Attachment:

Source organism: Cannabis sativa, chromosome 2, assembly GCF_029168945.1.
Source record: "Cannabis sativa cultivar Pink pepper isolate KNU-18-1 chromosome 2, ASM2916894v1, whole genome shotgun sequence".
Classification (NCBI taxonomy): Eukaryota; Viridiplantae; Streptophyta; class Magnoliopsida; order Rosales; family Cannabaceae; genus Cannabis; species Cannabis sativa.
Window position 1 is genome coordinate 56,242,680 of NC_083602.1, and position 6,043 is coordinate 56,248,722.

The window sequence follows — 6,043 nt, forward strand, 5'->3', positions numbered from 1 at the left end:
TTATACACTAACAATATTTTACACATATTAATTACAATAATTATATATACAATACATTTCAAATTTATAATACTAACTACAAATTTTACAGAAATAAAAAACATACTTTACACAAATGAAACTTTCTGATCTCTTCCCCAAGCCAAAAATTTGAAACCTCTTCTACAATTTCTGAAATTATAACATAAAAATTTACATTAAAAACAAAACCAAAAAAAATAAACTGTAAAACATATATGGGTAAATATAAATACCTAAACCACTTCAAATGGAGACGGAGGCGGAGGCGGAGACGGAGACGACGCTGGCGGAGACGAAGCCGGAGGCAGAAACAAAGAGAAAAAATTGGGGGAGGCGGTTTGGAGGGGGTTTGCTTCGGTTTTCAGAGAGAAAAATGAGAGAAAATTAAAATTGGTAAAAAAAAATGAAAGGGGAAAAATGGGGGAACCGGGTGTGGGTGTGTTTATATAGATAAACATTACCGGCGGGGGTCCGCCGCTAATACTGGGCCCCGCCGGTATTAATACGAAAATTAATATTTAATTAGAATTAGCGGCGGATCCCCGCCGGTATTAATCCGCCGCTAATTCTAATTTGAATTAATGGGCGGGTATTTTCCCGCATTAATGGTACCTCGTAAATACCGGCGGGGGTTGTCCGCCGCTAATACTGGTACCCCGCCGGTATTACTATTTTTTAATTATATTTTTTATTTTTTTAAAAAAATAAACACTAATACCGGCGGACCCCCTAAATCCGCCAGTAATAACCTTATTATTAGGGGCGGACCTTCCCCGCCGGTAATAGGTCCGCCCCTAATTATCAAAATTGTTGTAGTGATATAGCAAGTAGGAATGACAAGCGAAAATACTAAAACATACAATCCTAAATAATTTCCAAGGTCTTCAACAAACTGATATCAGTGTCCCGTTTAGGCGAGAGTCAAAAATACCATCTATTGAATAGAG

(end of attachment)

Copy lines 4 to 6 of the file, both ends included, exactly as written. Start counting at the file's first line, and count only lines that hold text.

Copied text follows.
Window position 1 is genome coordinate 56,242,680 of NC_083602.1, and position 6,043 is coordinate 56,248,722.

The window sequence follows — 6,043 nt, forward strand, 5'->3', positions numbered from 1 at the left end:
TTATACACTAACAATATTTTACACATATTAATTACAATAATTATATATACAATACATTTCAAATTTATAATACTAACTACAAATTTTACAGAAATAAAAAACATACTTTACACAAATGAAACTTTCTGATCTCTTCCCCAAGCCAAAAATTTGAAACCTCTTCTACAATTTCTGAAATTATAACATAAAAATTTACATTAAAAACAAAACCAAAAAAAATAAACTGTAAAACATATATGGGTAAATATAAATACCTAAACCACTTCAAATGGAGACGGAGGCGGAGGCGGAGACGGAGACGACGCTGGCGGAGACGAAGCCGGAGGCAGAAACAAAGAGAAAAAATTGGGGGAGGCGGTTTGGAGGGGGTTTGCTTCGGTTTTCAGAGAGAAAAATGAGAGAAAATTAAAATTGGTAAAAAAAAATGAAAGGGGAAAAATGGGGGAACCGGGTGTGGGTGTGTTTATATAGATAAACATTACCGGCGGGGGTCCGCCGCTAATACTGGGCCCCGCCGGTATTAATACGAAAATTAATATTTAATTAGAATTAGCGGCGGATCCCCGCCGGTATTAATCCGCCGCTAATTCTAATTTGAATTAATGGGCGGGTATTTTCCCGCATTAATGGTACCTCGTAAATACCGGCGGGGGTTGTCCGCCGCTAATACTGGTACCCCGCCGGTATTACTATTTTTTAATTATATTTTTTATTTTTTTAAAAAAATAAACACTAATACCGGCGGACCCCCTAAATCCGCCAGTAATAACCTTATTATTAGGGGCGGACCTTCCCCGCCGGTAATAGGTCCGCCCCTAATTATCAAAATTGTTGTAGTGATATAGCAAGTAGGAATGACAAGCGAAAATACTAAAACATACAATCCTAAATAATTTCCAAGGTCTTCAACAAACTGATATCAGTGTCCCGTTTAGGCGAGAGTCAAAAATACCATCTATTGAATAGAG